A Statement from Yang Ru-Men Written During his Hunger Strike in Prison
The loss of population in rural areas, the shrinking of available farm land, the graying of farming population, and the inability or unwillingness on the part of younger generation to take over and continue farming work due to shifts in social values and personal considerations—all these demonstrate the problem of ongoing deterioration in current agricultural situations. As our farmers continue to age with no helping replacement from the young, in what conditions do our agriculture, farmers, and rural villages end? WTO negotiation sessions are taking place in Hong Kong. I hope all the delegates work together for the “future” of our farmers.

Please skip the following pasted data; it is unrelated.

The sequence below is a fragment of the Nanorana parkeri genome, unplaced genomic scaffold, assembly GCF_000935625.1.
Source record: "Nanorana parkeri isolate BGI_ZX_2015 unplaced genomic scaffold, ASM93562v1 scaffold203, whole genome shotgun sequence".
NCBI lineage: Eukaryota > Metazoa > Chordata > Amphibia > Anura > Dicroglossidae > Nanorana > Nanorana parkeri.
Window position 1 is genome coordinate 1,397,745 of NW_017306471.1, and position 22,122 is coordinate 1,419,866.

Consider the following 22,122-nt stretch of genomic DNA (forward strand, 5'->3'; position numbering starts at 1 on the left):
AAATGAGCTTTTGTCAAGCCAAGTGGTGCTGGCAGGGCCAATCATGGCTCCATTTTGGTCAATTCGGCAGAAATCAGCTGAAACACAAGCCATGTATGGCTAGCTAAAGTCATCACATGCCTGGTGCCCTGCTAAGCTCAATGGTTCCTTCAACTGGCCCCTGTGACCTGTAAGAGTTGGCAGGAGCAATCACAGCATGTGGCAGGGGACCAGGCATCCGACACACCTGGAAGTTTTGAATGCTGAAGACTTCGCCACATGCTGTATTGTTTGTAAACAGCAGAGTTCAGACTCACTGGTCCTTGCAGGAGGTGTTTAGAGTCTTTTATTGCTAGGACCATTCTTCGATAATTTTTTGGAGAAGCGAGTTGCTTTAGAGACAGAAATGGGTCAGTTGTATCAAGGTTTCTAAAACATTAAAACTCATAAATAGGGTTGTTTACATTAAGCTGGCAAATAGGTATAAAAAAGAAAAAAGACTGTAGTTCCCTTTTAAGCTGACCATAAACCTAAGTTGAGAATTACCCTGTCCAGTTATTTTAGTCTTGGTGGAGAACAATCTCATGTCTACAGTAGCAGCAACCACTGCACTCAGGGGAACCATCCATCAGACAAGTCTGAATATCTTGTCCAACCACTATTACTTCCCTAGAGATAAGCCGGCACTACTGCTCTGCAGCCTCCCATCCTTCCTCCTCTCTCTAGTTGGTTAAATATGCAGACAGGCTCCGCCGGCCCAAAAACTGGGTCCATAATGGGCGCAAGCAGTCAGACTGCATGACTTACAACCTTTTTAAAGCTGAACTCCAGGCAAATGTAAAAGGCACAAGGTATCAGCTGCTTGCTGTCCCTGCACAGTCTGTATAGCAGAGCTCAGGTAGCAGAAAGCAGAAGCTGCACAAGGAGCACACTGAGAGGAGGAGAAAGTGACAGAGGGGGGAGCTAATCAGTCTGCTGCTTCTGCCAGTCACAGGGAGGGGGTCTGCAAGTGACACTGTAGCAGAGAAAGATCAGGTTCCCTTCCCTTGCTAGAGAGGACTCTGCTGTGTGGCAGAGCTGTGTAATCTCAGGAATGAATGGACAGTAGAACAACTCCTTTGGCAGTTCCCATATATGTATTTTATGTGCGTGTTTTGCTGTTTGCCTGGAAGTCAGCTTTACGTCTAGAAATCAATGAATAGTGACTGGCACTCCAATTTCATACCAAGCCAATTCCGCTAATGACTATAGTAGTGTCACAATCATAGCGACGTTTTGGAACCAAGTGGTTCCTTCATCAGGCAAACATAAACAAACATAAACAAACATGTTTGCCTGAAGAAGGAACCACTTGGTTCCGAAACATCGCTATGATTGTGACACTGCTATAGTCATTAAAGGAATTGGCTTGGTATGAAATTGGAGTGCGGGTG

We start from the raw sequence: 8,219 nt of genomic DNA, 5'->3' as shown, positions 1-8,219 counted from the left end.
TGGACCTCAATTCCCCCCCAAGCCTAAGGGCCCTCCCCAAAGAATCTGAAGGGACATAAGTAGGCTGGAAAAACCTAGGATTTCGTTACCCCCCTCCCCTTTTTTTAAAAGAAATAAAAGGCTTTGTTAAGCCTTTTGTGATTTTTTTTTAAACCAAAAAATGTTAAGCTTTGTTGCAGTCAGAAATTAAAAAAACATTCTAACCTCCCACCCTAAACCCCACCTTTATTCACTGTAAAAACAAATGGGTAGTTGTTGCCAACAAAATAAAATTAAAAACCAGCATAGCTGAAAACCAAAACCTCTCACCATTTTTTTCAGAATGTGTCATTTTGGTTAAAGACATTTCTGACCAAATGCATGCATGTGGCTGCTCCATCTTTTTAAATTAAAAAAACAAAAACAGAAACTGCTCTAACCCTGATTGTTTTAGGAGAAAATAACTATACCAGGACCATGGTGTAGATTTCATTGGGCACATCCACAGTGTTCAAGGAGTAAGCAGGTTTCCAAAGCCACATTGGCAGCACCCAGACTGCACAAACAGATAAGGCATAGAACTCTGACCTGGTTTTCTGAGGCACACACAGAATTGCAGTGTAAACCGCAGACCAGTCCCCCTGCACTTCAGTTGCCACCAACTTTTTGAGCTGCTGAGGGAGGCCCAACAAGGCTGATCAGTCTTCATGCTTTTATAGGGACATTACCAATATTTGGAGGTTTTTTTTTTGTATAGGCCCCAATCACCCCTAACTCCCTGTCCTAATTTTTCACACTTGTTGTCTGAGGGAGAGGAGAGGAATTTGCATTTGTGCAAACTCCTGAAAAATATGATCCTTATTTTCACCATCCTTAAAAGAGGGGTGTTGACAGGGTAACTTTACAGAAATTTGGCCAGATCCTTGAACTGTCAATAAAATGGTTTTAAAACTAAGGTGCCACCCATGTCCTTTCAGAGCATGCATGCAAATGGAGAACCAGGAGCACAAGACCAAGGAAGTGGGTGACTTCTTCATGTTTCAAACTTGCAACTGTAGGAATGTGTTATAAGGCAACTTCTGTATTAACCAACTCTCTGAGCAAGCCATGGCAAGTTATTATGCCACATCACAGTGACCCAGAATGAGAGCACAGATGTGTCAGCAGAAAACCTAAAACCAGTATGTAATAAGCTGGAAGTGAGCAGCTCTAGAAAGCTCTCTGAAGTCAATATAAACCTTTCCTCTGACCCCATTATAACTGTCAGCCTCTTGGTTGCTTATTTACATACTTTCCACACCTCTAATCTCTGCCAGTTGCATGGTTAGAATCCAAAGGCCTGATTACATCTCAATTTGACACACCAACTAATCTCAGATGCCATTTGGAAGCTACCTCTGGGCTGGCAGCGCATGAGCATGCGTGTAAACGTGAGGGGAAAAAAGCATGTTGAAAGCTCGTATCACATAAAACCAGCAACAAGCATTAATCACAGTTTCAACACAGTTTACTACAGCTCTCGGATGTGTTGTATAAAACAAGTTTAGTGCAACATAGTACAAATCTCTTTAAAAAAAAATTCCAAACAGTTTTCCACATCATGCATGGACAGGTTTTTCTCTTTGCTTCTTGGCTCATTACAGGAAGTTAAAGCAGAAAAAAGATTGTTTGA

Hunger strike is a manifestation of one’s resolution. It expresses my worries and anxieties regarding agriculture’s dire condition. The six days of this strike unfolded as a to and fro strife between my bodily needs and my mind’s longings. How much will power and resoluteness does it need for one to persevere to the end of the day, all the while keeping one’ body and mind intact and external distractions at bay?
One’s strength has its limits. When one wishes to express one’s true feelings, one needs to remind oneself that one’s ideas are legitimate and tolerate no wavering. This is a long and arduous process, but it does not and will not change simply because one is imprisoned. My passions and the fortitude welling up from the depth of my heart as well, when tested by time, only strengthen my belief.
When God closes a door, He leaves another window open. This open window is what I am looking for.
Yang Ru Men 11. 21, 2005 Taipei Jail
Translated by Briankle G. Chang
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